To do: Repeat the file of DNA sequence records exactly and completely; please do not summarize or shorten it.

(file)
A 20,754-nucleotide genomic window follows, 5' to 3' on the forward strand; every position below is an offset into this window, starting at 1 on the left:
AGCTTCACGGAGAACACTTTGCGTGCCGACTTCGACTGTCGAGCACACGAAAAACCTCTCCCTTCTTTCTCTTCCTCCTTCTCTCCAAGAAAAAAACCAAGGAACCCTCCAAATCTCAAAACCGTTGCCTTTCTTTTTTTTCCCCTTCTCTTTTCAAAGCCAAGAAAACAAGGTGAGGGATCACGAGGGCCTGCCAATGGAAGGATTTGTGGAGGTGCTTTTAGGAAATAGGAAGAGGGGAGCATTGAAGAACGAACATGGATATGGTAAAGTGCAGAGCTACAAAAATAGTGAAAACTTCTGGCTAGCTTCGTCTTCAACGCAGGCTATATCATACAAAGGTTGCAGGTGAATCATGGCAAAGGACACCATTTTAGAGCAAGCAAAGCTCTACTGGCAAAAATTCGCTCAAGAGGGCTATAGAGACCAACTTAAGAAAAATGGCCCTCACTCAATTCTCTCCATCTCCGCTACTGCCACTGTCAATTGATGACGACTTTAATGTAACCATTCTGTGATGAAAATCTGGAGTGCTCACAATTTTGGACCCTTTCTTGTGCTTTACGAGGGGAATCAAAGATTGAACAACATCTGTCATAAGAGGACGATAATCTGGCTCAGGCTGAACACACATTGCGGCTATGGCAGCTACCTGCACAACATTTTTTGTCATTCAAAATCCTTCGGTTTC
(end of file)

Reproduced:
A 20,754-nucleotide genomic window follows, 5' to 3' on the forward strand; every position below is an offset into this window, starting at 1 on the left:
AGCTTCACGGAGAACACTTTGCGTGCCGACTTCGACTGTCGAGCACACGAAAAACCTCTCCCTTCTTTCTCTTCCTCCTTCTCTCCAAGAAAAAAACCAAGGAACCCTCCAAATCTCAAAACCGTTGCCTTTCTTTTTTTTCCCCTTCTCTTTTCAAAGCCAAGAAAACAAGGTGAGGGATCACGAGGGCCTGCCAATGGAAGGATTTGTGGAGGTGCTTTTAGGAAATAGGAAGAGGGGAGCATTGAAGAACGAACATGGATATGGTAAAGTGCAGAGCTACAAAAATAGTGAAAACTTCTGGCTAGCTTCGTCTTCAACGCAGGCTATATCATACAAAGGTTGCAGGTGAATCATGGCAAAGGACACCATTTTAGAGCAAGCAAAGCTCTACTGGCAAAAATTCGCTCAAGAGGGCTATAGAGACCAACTTAAGAAAAATGGCCCTCACTCAATTCTCTCCATCTCCGCTACTGCCACTGTCAATTGATGACGACTTTAATGTAACCATTCTGTGATGAAAATCTGGAGTGCTCACAATTTTGGACCCTTTCTTGTGCTTTACGAGGGGAATCAAAGATTGAACAACATCTGTCATAAGAGGACGATAATCTGGCTCAGGCTGAACACACATTGCGGCTATGGCAGCTACCTGCACAACATTTTTTGTCATTCAAAATCCTTCGGTTTC